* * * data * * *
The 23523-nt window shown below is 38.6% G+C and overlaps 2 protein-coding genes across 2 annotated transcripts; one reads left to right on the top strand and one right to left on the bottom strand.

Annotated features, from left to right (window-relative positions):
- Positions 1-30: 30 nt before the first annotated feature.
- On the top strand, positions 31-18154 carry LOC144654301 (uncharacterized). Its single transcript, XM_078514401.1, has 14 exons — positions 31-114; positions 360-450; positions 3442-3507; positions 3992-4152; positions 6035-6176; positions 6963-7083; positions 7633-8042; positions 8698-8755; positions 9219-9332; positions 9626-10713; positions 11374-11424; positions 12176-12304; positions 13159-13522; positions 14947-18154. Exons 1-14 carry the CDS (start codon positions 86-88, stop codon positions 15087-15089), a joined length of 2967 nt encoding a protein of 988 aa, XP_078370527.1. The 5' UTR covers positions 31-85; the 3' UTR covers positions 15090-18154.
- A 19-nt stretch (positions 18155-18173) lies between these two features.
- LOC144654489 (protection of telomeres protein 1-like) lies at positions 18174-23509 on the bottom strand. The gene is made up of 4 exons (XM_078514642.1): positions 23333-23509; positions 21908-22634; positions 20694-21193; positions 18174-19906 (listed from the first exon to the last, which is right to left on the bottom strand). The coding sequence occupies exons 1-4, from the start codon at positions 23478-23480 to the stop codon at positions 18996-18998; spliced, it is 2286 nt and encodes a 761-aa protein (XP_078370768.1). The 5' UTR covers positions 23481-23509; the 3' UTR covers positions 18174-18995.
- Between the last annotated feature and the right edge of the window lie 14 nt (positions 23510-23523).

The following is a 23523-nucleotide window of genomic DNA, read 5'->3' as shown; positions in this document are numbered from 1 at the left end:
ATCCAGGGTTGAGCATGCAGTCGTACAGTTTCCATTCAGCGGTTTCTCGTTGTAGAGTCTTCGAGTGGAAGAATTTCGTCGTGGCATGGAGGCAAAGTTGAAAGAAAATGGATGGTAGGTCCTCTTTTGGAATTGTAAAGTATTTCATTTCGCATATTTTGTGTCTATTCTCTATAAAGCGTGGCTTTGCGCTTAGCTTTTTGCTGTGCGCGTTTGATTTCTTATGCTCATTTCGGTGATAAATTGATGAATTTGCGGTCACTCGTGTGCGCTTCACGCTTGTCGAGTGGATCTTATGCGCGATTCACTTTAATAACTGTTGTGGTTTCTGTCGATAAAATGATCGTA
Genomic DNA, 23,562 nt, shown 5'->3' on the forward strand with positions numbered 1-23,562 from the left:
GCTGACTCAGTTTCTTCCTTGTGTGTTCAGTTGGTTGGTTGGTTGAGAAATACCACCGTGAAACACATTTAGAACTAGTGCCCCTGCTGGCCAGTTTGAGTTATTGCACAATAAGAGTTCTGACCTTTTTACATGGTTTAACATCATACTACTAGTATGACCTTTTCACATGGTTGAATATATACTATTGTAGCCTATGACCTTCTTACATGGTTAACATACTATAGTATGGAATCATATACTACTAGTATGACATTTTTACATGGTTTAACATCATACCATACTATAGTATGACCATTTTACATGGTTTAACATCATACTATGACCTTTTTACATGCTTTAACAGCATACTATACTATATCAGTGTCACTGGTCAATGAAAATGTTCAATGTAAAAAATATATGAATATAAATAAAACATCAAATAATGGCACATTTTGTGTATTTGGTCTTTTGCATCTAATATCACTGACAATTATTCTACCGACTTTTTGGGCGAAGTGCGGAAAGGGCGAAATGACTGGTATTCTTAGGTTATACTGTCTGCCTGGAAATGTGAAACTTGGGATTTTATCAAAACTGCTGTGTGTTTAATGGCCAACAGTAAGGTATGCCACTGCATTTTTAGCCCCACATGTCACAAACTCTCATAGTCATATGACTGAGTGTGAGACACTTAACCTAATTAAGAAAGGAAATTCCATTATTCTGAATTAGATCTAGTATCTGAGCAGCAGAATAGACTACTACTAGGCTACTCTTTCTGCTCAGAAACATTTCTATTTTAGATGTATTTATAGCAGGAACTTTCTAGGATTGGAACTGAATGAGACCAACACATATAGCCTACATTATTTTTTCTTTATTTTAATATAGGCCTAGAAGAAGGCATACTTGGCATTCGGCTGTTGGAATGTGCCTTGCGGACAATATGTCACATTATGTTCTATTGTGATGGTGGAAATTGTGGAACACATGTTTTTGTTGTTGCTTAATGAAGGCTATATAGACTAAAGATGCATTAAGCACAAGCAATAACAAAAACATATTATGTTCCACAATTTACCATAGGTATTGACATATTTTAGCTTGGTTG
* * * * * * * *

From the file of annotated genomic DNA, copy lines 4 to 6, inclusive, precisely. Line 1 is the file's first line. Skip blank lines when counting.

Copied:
- On the top strand, positions 31-18154 carry LOC144654301 (uncharacterized). Its single transcript, XM_078514401.1, has 14 exons — positions 31-114; positions 360-450; positions 3442-3507; positions 3992-4152; positions 6035-6176; positions 6963-7083; positions 7633-8042; positions 8698-8755; positions 9219-9332; positions 9626-10713; positions 11374-11424; positions 12176-12304; positions 13159-13522; positions 14947-18154. Exons 1-14 carry the CDS (start codon positions 86-88, stop codon positions 15087-15089), a joined length of 2967 nt encoding a protein of 988 aa, XP_078370527.1. The 5' UTR covers positions 31-85; the 3' UTR covers positions 15090-18154.
- A 19-nt stretch (positions 18155-18173) lies between these two features.
- LOC144654489 (protection of telomeres protein 1-like) lies at positions 18174-23509 on the bottom strand. The gene is made up of 4 exons (XM_078514642.1): positions 23333-23509; positions 21908-22634; positions 20694-21193; positions 18174-19906 (listed from the first exon to the last, which is right to left on the bottom strand). The coding sequence occupies exons 1-4, from the start codon at positions 23478-23480 to the stop codon at positions 18996-18998; spliced, it is 2286 nt and encodes a 761-aa protein (XP_078370768.1). The 5' UTR covers positions 23481-23509; the 3' UTR covers positions 18174-18995.